The reversal of the syllable-words moves them to another position in the dictionary. Also, the syllable-words can be held behind different syllable-words – like the articles in English. It’s best to use a computer query to find them. Young Vietnamese learners will spend a lot of time with this alphabet. The need for correction is used in many comedies about uneducated people. Comedies about foreigners are becoming very common too. The reason for all the attention is how quickly the meaning will change.
A learner will only hear ‘dow, dow dow’ or ‘dough, dough, dough’ or ‘dow, dough, dough’ which does not help when listening. The same problem can be stated in English – ‘four forks for foreigners’ foreheads forthwith! So, the other letters ‘j, f, w and z’ are now OK to use in many places – on billboards, posters, T-shirts But, if you work for any type of Vietnamese authority or association, then limit their use until the authority declares them as acceptable letters. But, the other alphabets that are used in English might not be accepted. Vietnamese used to be written in Chinese characters. A variety for Vietnamese is used in traditional culture. Many Chinese speakers find Vietnamese easy to grasp.
The combination of two words is very common to Chinese. Diphthongs’ are the next most important step to understanding the use of Vietnamese letters. The combination of toned vowels as dipthongs and tripthongs makes the Vietnamese language very fast. Some phrases can be spoken clearly without a strong clarity from consonants. It’s very hard for English speakers to follow the combinations of sounds, especially vowels. Nobody can buy a computer keyboard for Vietnamese, in Vietnam. The common QWERTY keyboard is used in Vietnam.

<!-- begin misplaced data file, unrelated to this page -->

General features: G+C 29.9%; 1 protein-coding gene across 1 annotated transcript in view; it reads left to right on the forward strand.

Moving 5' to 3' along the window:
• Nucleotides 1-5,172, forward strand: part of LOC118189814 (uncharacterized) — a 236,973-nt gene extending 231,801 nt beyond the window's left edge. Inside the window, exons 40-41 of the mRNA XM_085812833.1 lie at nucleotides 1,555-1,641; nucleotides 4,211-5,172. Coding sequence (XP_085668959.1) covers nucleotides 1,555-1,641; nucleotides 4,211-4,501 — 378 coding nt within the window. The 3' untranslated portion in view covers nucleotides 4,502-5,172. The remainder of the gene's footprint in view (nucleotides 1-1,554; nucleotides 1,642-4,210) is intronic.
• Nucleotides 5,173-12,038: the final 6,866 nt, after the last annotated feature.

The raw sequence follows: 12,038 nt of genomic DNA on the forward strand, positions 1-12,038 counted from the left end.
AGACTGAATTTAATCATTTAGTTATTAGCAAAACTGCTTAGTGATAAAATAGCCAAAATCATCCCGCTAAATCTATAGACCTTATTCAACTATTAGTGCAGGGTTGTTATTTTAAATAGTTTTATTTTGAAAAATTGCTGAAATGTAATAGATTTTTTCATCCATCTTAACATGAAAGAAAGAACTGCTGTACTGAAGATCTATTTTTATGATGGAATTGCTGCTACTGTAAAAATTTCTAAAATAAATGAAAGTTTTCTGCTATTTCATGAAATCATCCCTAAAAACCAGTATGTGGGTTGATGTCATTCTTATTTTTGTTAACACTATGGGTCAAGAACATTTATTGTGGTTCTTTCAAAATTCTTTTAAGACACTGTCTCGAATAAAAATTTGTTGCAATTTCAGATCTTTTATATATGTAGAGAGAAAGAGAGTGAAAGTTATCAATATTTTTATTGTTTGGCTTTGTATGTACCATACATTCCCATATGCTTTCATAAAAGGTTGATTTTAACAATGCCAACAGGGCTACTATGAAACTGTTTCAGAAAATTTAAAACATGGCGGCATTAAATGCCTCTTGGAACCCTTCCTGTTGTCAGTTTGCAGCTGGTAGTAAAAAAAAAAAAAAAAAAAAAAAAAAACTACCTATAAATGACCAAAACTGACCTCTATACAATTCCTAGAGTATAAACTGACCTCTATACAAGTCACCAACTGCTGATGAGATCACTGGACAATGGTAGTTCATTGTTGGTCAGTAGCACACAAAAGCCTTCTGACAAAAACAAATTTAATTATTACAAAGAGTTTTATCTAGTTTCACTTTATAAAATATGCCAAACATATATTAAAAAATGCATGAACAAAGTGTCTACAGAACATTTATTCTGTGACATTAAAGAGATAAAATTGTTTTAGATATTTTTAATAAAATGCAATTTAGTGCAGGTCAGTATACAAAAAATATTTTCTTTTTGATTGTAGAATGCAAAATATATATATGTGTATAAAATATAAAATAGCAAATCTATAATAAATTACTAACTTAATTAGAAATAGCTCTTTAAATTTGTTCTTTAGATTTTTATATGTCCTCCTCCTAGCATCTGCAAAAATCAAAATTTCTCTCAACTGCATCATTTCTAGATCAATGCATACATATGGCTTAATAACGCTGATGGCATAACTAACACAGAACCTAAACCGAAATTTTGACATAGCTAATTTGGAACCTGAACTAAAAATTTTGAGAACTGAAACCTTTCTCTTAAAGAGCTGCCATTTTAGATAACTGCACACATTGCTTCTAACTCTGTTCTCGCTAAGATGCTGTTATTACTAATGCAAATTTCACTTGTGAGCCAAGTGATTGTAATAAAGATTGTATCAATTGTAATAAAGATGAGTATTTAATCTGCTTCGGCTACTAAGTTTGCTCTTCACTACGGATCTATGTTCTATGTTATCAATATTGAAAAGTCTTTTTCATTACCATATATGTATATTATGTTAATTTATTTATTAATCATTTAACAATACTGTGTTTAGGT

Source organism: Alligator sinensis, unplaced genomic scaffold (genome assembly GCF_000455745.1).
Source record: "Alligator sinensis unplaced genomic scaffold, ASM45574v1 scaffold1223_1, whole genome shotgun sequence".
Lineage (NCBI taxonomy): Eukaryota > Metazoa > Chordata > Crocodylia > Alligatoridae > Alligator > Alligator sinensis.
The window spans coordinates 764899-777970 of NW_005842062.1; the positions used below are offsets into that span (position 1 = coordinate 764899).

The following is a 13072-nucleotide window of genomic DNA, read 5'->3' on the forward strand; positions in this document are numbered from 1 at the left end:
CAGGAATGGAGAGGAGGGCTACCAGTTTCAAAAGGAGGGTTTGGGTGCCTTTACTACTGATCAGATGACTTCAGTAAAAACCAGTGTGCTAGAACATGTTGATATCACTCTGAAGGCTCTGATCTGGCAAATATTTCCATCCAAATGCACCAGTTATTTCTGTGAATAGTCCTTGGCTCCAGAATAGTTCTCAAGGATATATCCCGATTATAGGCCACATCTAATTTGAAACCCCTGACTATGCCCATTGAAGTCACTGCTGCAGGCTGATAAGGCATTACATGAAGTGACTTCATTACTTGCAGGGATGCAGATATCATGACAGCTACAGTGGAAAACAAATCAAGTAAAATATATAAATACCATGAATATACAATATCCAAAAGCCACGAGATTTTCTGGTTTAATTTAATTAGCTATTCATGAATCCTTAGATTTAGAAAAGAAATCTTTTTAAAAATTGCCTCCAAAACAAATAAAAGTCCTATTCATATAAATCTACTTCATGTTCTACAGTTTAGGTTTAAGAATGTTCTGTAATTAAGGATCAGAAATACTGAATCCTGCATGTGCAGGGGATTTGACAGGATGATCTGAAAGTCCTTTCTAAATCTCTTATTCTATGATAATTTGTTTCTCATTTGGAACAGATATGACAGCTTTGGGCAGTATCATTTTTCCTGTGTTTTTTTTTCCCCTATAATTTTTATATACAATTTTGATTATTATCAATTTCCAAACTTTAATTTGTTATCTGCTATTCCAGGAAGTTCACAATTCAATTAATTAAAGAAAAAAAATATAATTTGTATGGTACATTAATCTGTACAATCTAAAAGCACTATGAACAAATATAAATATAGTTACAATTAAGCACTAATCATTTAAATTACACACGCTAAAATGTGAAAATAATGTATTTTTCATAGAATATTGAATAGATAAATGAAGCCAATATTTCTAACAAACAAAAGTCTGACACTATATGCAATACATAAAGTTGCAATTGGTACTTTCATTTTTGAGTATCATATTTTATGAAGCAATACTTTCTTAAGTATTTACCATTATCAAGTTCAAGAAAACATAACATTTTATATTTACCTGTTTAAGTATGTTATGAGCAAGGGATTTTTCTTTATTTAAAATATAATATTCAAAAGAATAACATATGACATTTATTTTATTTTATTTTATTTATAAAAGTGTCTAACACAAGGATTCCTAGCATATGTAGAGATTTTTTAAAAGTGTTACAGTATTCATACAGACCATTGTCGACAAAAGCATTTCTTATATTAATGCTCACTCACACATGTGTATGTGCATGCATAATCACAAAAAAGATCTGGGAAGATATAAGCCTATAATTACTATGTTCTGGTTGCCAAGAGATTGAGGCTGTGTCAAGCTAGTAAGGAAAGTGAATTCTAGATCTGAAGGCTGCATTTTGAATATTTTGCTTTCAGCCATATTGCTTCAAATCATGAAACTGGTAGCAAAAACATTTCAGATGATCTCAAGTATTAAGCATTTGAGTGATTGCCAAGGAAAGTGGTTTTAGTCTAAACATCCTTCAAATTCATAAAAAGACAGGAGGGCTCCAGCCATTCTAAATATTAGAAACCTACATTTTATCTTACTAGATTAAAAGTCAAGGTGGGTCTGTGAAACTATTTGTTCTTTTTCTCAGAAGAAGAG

The webpage is usually set to include the UTF-8 standard when using the Vietnamese alphabet. If the design of the characters is strange the designer of a web-page will set the font to plain “Arial”. Some software is free to use. An open-source software program for the Vietnamese keyboard has already been written. There are a few virtual keyboard systems to use.
Chinese, Japanese, and Koreans will recognize the characters, but the combination of characters won’t make sense to them. And people who cannot read Chinese won’t even try to read it. All are either positive or neutral in meaning. If you have developed your own set and would like to share with our users, please contact us as well. You can then e-mail the translation or copy and paste it to your own notes or documents.
Meaning: Learn the true meaning behind each Chinese alphabet character with one touch. Translator: Automatic translation from your written English to Chinese alphabet characters with the touch of a button. You can also e-mail the translation to yourself or your friends. An Internet connection is required for this feature. WARNING The translation provided by Chinese Alphabet is intended for personal use and entertainment only.
11 years of great Chinese names. For the species of moth known as “Chinese Character”, see Cilix glaucata. This article contains IPA phonetic symbols. Without proper rendering support, you may see question marks, boxes, or other symbols instead of Unicode characters. For an introductory guide on IPA symbols, see Help:IPA. Chinese characters are logograms primarily used in the writing of Chinese and Japanese.
Vietnamese, in a system known as Chữ Nôm, and Zhuang, in a system known as Sawndip. Collectively, they are known as CJK characters. Chinese characters constitute the oldest continuously used system of writing in the world. Chinese characters number in the tens of thousands, though most of them are minor graphic variants encountered only in historical texts.